Happy New Year, and a look back at 2005

We spent the New Year’s Eve at our favorite rock star’s place having sauna, and welcoming the new year with Pikkuoravat, Verka Serduchka and Sovetskoe Shampanskoe. Globalization was really showing through, with SMS messages arriving in several languages and from several different time zones. Some samples:

  • Polish: Szczesliwego Nowego Roku
  • German: Ein frohes neues Jahr
  • Portuguese: Feliz ano novo
  • Italian: Felice nuov’anno
  • Frech: Bonne annee
  • Russian: S Novim Godom

While not as adventuristic as 2004 when I scaled mountains in Africa, rode the motorcycle in Caucasus and saw the Orange Revolution begin in Ukraine. The year 2005 was focused on learning and development.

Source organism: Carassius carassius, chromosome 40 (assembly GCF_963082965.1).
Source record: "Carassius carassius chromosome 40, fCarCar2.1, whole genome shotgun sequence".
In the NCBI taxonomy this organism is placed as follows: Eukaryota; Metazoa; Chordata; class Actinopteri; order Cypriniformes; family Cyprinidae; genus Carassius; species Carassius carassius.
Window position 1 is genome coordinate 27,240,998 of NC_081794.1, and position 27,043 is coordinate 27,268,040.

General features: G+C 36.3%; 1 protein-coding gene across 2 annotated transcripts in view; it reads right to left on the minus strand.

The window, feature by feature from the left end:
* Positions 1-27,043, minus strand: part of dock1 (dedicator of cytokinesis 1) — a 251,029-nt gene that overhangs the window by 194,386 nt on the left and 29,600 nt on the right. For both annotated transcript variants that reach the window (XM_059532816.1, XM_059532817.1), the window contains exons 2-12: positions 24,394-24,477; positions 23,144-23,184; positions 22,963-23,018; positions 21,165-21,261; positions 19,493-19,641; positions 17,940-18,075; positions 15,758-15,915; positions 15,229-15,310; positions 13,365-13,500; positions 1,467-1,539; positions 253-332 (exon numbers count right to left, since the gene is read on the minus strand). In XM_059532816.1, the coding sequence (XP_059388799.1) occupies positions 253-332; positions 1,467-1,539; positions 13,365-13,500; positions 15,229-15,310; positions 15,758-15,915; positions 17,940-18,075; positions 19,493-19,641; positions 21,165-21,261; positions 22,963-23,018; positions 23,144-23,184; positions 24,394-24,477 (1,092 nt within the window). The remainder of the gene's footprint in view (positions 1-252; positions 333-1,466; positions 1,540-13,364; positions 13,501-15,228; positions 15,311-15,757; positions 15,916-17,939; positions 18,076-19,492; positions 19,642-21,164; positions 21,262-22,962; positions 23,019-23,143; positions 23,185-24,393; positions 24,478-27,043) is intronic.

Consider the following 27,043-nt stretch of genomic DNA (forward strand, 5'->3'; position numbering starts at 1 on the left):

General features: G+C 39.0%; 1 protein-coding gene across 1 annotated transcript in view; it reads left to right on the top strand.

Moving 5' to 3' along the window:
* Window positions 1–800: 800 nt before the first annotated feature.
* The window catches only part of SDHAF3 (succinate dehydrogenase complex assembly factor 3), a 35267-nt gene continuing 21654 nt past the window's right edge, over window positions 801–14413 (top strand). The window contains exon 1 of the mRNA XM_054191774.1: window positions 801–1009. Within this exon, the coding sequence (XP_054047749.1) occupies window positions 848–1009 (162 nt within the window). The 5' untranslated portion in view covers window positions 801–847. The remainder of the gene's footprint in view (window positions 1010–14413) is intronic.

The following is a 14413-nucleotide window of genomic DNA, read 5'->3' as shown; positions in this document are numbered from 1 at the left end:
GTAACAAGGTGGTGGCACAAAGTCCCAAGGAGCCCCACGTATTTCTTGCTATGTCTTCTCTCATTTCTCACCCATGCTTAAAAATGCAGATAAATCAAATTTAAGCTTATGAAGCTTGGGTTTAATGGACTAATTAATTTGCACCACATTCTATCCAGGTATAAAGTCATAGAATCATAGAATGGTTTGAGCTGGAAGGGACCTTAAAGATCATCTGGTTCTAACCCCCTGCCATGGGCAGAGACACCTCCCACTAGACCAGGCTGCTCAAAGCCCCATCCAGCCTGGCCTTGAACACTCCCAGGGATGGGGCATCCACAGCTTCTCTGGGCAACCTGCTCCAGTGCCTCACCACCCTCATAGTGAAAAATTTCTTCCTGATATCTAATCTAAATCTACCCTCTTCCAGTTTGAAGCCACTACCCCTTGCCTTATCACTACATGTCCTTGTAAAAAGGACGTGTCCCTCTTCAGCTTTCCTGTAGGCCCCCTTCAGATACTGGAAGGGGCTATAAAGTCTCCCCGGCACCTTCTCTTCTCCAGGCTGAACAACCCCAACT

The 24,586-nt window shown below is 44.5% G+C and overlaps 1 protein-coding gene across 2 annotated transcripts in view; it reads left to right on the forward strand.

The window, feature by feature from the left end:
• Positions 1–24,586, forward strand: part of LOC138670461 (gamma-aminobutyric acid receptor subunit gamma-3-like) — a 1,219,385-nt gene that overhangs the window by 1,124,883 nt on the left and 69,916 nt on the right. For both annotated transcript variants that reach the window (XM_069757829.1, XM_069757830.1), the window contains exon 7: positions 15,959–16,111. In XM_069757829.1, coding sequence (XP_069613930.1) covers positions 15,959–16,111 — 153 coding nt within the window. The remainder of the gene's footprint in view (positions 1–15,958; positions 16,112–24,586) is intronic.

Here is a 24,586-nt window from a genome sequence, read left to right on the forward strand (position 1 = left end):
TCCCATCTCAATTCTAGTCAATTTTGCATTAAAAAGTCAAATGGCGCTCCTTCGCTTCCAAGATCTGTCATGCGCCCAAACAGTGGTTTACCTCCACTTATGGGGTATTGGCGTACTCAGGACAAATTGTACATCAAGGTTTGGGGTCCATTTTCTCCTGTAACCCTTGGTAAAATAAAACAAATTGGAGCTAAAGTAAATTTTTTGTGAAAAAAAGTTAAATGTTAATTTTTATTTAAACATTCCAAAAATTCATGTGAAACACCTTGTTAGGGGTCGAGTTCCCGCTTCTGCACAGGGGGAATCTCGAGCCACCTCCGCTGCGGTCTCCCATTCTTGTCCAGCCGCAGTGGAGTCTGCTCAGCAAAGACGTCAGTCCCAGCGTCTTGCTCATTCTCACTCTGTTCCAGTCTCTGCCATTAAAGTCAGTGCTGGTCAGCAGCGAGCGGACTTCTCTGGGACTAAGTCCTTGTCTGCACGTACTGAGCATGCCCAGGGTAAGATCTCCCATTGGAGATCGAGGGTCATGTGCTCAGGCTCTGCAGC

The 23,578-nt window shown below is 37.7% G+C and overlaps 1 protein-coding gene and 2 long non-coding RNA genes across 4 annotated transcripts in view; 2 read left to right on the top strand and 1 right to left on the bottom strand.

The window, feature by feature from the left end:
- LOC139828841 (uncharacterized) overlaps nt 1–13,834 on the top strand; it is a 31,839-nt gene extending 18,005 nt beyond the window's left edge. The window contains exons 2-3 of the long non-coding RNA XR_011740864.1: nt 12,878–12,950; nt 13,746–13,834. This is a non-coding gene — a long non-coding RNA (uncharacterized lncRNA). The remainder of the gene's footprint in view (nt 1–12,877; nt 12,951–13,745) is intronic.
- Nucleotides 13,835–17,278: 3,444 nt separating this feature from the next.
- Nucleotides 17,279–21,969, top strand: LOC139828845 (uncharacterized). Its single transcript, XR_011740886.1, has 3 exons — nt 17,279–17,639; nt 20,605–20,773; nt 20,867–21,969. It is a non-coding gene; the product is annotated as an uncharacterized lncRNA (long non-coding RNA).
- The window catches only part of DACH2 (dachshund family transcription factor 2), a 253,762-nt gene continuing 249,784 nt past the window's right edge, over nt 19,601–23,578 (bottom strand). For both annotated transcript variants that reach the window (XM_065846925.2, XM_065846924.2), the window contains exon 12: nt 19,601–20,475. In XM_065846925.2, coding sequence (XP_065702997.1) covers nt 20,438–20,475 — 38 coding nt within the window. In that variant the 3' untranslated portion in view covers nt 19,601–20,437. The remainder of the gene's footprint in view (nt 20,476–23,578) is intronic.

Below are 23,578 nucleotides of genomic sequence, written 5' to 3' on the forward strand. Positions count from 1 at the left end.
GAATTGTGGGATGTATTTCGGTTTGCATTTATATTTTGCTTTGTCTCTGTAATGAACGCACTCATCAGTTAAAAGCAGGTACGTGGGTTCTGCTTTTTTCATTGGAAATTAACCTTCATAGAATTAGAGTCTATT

The Midgard Site Creation Wizard was launched in early January making it easy to set up new websites from scratch. It also enabled creation of reusable style templates.

I started my flying lessons in late February at BF-lento, had the first solo flight in early May, and passed the check flight in August. After acquiring my Private Pilot’s License I’ve been flying at the Malmi Aviation Club.

In February I also got the first look at the Digital Business Ecosystem, an EU-funded project to developer peer-to-peer systems to help small companies to network and work together. DBE would later feature as a major OpenPsa feature.

Jukka Zitting, the original founder of the Midgard Project returned from hiatus in February and launched his own consultancy, Yukatan. One of his earliest projects was development of a Java Content Repository interface for Midgard. Since then he has also worked on other things like DBE and development of Exorcist, the cross-CMS replication tool.